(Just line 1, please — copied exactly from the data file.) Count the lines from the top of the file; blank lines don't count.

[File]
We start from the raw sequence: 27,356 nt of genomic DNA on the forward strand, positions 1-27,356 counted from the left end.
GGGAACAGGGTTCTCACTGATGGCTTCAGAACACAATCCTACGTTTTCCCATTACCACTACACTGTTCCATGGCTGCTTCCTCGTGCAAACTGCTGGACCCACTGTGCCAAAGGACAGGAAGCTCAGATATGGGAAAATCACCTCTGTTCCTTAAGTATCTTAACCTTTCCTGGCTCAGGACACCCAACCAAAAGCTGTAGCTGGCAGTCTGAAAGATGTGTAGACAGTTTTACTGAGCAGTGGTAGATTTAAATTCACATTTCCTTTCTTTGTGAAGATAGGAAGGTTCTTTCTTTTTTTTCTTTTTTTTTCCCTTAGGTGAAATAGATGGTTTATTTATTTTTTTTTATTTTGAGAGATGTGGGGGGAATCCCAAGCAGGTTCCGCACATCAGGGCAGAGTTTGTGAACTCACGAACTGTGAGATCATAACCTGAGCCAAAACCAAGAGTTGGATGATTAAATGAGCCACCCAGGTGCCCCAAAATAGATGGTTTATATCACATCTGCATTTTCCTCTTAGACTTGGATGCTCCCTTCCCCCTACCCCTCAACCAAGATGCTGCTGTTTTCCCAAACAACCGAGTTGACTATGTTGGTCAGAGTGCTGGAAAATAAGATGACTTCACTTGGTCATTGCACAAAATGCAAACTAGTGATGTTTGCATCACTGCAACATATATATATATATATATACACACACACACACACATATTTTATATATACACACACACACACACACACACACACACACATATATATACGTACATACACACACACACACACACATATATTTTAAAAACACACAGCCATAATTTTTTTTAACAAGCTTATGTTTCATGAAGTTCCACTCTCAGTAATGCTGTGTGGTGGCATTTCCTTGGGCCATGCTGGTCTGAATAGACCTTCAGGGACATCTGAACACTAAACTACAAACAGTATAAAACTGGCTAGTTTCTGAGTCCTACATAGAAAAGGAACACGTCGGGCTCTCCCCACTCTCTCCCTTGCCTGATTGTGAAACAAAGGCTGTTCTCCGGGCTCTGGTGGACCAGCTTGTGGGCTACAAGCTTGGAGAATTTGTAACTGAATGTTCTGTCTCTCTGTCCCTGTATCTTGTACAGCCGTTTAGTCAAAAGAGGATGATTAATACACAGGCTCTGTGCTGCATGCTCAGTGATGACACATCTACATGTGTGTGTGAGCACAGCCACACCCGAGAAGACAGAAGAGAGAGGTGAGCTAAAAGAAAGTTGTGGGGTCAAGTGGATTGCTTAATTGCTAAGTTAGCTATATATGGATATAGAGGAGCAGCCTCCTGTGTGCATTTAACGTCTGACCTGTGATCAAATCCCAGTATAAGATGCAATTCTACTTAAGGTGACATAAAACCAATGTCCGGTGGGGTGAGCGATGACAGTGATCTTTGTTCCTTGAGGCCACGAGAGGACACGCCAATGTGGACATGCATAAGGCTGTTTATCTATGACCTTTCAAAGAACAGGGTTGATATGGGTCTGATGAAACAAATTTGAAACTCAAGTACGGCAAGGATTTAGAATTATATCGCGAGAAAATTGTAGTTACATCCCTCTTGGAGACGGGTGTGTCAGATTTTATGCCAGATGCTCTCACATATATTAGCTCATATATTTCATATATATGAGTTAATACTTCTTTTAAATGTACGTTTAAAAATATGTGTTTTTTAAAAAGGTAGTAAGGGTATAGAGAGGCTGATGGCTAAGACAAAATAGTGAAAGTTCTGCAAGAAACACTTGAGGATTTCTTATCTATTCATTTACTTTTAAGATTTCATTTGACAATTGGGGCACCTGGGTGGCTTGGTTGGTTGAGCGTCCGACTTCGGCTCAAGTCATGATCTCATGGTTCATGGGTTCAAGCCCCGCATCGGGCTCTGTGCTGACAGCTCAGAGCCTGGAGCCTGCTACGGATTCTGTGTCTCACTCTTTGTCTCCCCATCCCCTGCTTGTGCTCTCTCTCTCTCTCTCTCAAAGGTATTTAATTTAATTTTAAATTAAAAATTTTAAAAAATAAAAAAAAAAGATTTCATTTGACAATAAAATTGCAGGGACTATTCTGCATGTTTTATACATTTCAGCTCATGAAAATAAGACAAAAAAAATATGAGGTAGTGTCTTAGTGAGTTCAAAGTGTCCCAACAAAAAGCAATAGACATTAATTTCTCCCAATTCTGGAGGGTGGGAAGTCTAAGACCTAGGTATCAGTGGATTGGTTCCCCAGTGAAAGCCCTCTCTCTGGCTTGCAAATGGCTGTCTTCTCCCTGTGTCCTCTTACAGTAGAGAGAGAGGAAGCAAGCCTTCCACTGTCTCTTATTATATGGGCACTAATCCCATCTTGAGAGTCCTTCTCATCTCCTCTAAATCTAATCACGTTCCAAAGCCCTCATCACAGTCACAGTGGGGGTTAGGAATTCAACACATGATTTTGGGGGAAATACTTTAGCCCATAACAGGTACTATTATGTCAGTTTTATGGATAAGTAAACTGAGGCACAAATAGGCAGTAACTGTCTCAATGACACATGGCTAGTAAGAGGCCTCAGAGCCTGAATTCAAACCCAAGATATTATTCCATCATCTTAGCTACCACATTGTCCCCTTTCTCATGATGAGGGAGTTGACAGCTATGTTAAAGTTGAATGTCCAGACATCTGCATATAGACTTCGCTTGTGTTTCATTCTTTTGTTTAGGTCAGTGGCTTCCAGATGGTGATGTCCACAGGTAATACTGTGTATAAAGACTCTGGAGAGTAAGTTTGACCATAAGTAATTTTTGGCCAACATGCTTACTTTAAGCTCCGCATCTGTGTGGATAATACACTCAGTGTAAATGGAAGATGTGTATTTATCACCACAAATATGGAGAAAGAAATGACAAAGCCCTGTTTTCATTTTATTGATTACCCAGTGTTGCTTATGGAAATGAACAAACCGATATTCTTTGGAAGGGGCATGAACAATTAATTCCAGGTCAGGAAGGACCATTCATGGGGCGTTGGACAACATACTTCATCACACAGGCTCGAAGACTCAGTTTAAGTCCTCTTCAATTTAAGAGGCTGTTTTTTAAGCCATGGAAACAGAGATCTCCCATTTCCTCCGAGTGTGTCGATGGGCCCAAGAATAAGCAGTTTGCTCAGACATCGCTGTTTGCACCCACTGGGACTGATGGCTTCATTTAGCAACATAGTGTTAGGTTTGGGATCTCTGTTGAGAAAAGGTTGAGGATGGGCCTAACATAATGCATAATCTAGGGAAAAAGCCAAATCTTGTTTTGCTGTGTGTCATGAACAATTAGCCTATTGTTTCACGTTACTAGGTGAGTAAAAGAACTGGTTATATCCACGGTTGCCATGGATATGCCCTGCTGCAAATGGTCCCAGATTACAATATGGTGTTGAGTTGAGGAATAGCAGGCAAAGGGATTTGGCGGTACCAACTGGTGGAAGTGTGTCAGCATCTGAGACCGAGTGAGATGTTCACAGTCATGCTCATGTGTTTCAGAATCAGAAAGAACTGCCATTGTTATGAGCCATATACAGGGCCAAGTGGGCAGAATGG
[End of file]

We start from the raw sequence: 27,356 nt of genomic DNA on the forward strand, positions 1-27,356 counted from the left end.